Every now and then, there comes a film that reaffirms our quelling desire to be at the movies, or to watch as we sit back on the couch with an addictive bag of popcorn. The Conjuring is one of those films. With old-school scares, stellar camerawork and commendable acting, this film — though formulaic — confirms our love of a good horror flick; it also leaves us feeling exceedingly frightened of anything identified with the Salem Witch Trials.
The story, said to be based off of true events, involves the same demonologists that investigated the Amityville Horror case. At its heart, though, it revolves around the Perrons — Roger (Ron Livingston, “The Odd Life of Timothy Green”) the patriarch of the family, his wife, Carolyn (Lili Taylor, “Public Enemies”) and their five daughters (including Mackenzie Foy, Joey King, Hayley McFarland, Shanley Caswell and Kyla Deaver) — a family that has just taken strides to make a new start for themselves by purchasing an old farmhouse auctioned off by the bank.
That right there should be enough of a tell-tale sign, as shortly thereafter they begin to experience supernatural occurrences in the old, internally-dilapidated house.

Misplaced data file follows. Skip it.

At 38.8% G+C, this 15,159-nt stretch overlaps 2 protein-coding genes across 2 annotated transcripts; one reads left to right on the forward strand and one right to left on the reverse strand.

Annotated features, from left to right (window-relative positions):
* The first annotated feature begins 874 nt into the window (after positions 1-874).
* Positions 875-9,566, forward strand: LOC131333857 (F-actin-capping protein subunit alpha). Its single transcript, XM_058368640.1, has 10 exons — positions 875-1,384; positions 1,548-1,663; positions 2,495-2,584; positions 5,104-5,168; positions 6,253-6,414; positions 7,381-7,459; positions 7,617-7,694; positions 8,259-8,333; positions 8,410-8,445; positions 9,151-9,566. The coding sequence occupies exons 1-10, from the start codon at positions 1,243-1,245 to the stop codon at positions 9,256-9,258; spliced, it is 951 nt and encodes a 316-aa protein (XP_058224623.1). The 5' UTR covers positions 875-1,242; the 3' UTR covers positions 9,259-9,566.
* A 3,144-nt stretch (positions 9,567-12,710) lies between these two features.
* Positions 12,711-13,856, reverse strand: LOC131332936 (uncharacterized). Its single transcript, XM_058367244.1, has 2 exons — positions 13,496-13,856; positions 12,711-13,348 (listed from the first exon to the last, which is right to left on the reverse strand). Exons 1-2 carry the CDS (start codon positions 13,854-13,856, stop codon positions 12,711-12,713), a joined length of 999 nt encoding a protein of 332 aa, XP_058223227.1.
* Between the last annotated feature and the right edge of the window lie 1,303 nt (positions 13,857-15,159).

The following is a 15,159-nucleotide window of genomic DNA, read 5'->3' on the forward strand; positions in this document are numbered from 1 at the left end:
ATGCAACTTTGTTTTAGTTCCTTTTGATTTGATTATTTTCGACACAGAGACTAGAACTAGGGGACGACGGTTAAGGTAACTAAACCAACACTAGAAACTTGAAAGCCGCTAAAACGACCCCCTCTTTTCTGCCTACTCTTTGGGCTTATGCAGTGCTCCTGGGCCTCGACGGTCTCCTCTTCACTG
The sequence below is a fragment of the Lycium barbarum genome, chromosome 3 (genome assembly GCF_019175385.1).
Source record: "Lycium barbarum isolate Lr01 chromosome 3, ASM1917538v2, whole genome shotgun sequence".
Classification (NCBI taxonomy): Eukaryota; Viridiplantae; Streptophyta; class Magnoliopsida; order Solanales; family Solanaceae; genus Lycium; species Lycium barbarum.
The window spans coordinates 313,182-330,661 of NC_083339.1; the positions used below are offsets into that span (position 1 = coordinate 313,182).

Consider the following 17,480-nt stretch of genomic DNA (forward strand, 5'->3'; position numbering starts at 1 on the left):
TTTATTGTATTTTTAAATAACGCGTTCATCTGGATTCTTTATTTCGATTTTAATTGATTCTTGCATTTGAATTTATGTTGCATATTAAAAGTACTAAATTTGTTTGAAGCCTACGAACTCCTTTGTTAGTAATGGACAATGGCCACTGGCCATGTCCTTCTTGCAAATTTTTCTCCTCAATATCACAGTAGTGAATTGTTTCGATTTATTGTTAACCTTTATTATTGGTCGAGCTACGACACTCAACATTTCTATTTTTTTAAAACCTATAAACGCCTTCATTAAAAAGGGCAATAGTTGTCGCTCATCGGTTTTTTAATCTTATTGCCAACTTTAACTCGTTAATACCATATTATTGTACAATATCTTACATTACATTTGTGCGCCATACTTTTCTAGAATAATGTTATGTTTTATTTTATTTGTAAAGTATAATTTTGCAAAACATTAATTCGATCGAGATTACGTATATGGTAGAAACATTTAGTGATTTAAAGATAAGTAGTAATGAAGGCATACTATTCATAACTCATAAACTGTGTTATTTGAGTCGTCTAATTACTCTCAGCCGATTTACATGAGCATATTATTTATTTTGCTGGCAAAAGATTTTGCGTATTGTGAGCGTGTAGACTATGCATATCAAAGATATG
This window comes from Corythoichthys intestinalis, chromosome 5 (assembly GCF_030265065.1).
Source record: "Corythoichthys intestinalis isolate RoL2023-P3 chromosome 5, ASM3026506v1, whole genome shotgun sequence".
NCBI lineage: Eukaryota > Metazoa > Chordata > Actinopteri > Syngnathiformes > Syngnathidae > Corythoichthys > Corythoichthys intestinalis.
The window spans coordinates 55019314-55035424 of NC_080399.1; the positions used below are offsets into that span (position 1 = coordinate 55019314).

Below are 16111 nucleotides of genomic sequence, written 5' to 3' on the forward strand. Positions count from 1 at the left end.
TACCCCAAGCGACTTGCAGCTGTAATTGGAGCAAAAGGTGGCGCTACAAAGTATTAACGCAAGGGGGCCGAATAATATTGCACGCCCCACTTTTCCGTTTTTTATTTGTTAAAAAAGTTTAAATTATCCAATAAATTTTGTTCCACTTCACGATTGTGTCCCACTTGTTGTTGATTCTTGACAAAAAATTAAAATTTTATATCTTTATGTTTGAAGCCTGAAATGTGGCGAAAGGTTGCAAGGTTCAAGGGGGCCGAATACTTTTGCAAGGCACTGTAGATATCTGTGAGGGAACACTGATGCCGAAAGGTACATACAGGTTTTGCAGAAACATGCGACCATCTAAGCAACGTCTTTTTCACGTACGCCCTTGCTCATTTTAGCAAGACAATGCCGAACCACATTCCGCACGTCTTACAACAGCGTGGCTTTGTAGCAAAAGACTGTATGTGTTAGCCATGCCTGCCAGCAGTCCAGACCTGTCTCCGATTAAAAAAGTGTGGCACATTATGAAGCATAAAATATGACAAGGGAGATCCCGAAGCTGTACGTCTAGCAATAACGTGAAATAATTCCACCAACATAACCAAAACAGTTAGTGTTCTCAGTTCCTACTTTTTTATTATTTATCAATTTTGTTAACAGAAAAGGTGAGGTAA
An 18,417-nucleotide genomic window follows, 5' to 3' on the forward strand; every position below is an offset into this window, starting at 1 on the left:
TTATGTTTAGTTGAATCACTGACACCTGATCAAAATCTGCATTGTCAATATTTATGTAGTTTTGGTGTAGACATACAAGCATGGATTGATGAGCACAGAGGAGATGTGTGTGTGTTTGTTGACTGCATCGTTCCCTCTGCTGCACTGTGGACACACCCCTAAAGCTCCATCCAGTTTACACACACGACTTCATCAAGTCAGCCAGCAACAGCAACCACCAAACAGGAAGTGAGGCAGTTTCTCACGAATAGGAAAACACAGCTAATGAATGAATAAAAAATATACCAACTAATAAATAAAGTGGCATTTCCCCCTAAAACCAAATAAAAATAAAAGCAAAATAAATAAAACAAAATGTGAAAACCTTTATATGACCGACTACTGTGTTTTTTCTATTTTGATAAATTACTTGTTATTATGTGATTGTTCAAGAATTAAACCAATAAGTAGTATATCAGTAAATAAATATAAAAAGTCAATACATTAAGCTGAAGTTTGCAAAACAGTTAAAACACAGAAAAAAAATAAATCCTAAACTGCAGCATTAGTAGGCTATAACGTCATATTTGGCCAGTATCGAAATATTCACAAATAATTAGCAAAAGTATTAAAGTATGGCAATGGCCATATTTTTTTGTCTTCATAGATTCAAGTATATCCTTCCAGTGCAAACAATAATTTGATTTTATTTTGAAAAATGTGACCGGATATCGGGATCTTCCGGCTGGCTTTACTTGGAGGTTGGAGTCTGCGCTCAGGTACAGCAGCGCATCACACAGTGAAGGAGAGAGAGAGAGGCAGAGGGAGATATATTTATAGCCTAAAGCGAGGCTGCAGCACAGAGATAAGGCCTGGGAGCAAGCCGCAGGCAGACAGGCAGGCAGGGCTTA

But The Conjuring gets better than just disembodied female ghost whispers, shifting furniture and bangs in the barren basement. There is a demonic presence slowly latching itself to the family and as any horror-guru can tell you without watching, possession seeks the form of the most vulnerable. And after home remedies fail to stop the situation from worsening, the Perrons finally seek the help of professionals, that’s right, it’s ghost busting time.
Enter demonologists Ed and Lorraine Warren (Patrick Wilson, “Insidious” and Vera Farmiga, “Safe House”), two acclaimed hunters of the paranormal, who have had a widely successful but controversial career together. They soon realize the scope of the Perrons dilemma and quickly move in with a small crew armed with (now archaic) cameras and thermal technology. But are they too late to save yet another family (and audiences to a lesser extent) from eternal damnation?
Saving the audience, at least, is the acting of Vera Farmiga. As usual, she delivers a formidable performance in a genre that seems to fit her best (now showcased weekly on the TV show, “Bates Motel”). She commands the screen with a sense of deserved authority, but also with high vulnerability. Patrick Wilson is no slouch either (having worked with James Wan prior no doubt a benefit); he is believably stern and generous, and the young actresses portraying the Perron daughters thankfully stray from the normally arid line readings by teenaged actors.
It was also a wonderful idea for the production team to shoot in North Carolina. The locale provided an exceedingly creepy farmhouse and some wonderful landscape shots.
Fine points aside The Conjuring, unfortunately, doesn’t carry with it the overwhelming scares, the character development or the ingenuity to put it on a level playing field with classics like “The Exorcist” or “Poltergeist.” True, few horror movies can get there but it would be nice to see a contender finally arrive on the scene. The Conjuring with some extra effort could have been that contender.